Letter 334b

334b. Goethe to Schelling in Jena: Weimar, 5 December 1801 [*]

[Weimar, 5 December 1801]

Many thanks for sending the Almanach, [1] which represents a kind of purgatorio. The participants are neither on earth nor in heaven nor in hell, but rather in a rather interesting middle condition that is in part painful, and yet in part quite agreeable.

The Almanach by Vermehren admittedly does not come off to its best advantage next to it. The fiery wind from Friedrich Schlegel’s laboratorium is not able to lift the balloon up and elevate that much ballast after all. [2]

I am hopeful things will go quite well with our tragedy. Here the role assignments: [3]

Ion — Demoiselle Jagemann
Xuthus — Vohs
Creusa — Madame Vohs
Pythia — Madame Teller
Phorbas — Graff
Apollo — still in suspenso [4]

The complete dépêche will be sent to Berlin on Monday or at latest on Thursday. [5]

I wish you serenity of the spirit during these short days! With this wish I commend myself to your remembrance.

Weimar, 5 December 1801



[*] Sources: Plitt 1:350–51; Goethe und die Romantik 1:220–21; Fuhrmans 2:361. This letter is Goethe’s response to Schelling’s letter to him of 29 November 1801 (letter 333a). Back.

[1] Schelling had included two copies of the Musen-Almanach in his letter. Back.

[2] Johann Vermehren had wanted to edit Schiller’s Musen-Almanach after Schiller withdrew, but instead published his own, the Musen-Almanach für das Jahr 1802 (Leipzig 1802), to which Friedrich Schlegel also contributed poems.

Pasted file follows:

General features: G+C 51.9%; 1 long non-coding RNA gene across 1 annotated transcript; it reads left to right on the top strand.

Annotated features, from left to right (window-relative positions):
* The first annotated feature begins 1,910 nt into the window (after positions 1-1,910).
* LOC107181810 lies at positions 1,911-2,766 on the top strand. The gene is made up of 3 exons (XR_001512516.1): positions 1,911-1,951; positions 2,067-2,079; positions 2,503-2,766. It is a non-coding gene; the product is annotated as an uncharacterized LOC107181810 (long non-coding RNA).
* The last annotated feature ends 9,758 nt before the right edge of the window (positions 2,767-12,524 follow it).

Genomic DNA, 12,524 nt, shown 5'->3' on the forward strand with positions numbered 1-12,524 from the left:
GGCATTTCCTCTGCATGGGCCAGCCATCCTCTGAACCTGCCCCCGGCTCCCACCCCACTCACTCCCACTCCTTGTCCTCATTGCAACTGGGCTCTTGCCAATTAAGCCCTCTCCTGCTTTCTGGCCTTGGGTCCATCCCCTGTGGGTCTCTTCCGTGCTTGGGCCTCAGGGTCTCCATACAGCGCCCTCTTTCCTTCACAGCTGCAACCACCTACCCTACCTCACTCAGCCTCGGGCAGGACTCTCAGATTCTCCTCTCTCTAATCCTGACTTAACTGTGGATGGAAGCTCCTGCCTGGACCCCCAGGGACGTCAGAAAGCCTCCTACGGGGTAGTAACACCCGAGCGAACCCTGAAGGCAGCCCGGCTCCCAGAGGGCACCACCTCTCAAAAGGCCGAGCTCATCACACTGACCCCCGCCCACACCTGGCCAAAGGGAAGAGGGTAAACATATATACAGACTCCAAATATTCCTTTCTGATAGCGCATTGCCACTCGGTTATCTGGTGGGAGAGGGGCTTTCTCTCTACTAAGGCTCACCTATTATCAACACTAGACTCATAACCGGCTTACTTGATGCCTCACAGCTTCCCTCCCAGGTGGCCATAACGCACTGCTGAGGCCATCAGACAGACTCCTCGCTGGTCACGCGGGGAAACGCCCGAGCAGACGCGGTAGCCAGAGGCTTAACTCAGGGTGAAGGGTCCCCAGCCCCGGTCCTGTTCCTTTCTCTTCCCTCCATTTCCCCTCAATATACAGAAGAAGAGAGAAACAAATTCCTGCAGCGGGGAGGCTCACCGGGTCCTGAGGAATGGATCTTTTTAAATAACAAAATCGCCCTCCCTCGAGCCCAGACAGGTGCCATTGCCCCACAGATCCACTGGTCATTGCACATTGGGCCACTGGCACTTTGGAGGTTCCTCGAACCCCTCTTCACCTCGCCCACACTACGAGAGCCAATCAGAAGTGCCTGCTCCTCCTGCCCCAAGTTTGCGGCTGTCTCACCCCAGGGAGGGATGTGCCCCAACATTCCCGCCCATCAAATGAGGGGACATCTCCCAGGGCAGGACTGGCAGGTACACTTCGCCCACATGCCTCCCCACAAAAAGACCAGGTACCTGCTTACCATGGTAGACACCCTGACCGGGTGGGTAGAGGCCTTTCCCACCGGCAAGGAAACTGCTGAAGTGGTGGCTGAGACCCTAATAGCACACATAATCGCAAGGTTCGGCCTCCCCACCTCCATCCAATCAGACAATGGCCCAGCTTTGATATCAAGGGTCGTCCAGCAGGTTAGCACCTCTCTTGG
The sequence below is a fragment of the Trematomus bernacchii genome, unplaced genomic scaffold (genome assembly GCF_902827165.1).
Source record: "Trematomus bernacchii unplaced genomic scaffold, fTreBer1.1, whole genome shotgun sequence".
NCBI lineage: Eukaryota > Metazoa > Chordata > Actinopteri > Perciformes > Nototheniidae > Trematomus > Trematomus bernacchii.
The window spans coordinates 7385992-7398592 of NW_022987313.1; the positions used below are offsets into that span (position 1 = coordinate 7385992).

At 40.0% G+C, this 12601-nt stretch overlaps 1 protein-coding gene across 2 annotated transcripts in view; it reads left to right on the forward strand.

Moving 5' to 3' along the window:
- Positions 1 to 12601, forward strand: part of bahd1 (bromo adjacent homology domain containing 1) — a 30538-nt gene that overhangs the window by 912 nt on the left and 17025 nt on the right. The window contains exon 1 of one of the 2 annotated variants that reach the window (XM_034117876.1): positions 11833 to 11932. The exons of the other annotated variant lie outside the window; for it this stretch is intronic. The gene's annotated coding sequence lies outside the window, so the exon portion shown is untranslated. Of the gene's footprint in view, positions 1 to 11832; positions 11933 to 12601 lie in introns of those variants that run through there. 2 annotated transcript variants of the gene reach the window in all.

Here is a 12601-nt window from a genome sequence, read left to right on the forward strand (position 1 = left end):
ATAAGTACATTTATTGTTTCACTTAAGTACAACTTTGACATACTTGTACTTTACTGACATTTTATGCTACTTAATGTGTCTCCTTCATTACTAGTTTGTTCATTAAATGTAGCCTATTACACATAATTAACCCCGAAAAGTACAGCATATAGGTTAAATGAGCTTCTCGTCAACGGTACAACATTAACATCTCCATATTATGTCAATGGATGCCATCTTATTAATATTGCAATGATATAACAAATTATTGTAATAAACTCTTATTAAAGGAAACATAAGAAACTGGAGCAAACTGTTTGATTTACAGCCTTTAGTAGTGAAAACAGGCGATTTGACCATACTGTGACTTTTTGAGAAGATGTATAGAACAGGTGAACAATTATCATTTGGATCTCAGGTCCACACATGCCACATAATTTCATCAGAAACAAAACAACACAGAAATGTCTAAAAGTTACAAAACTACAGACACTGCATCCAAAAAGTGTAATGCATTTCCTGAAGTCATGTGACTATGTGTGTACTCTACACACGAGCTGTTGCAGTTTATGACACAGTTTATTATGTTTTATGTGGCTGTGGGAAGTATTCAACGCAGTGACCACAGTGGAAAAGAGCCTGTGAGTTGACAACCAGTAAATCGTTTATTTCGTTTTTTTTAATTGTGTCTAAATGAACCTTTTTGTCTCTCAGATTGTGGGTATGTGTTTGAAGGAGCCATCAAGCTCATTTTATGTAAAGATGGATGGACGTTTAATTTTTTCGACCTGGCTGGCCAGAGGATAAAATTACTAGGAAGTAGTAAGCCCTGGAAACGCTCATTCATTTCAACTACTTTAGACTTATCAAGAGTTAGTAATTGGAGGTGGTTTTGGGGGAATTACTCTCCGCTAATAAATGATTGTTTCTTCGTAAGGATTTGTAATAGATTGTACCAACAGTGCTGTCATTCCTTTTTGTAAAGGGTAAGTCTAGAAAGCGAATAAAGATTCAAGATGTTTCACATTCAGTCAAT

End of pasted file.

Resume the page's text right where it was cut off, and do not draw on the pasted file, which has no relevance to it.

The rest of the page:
See Friedrich’s letter to Wilhelm on 20 February 1801 (letter 289a), note 5, and, for a partial list of contributors, Caroline’s letter to Wilhelm on 7–8 May 1801 (letter 314), note 57. Back.

[3] These were indeed the assignments for Wilhelm’s play Ion: ein Schauspiel (Hamburg 1803) on opening night in the Weimar theater, 2 January 1802. Back.

[4] Latin, “in a state of uncertainty, abeyance.” As it turned out, Friedrich Haide played the role of Apollo.

Here the colorized copper engraving by Friedrich Tieck depicting the costumes for the characters in Wilhelm’s Ion that appeared in a review of the play as copper engraving 8 (albeit incorrectly listed as 7) in “Weimarisches Hoftheater: . . . Colorirte Darstellungen der antiken Costumes im Ion, wie sie auf dem Hoftheater in Weimar erschienen,” Journal des Luxus und der Moden 14 (1802) (March), 136–48. The characters are from left to right: Pythia, Xuthus, Ion, Creusa, Phorbas:



[5] Fr., “dispatch; express; letter”; here: a copy of Wilhelm’s manuscript of Ion with certain passages eliminated for its Berlin performance.

The following Tuesday was 8 December, the following Thursday 10 December. The play was eventually performed in Berlin on 15 May 1802, but only twice more, its final performance being on 30 January 1811 (C. Scharffer and C. Hartmann, Die Königlichen Theater in Berlin. Statistischer Rückblick . . . vom 5. December 1786 bis 31. December 1885 [Berlin 1886], 46). Back.

Translation © 2016 Doug Stott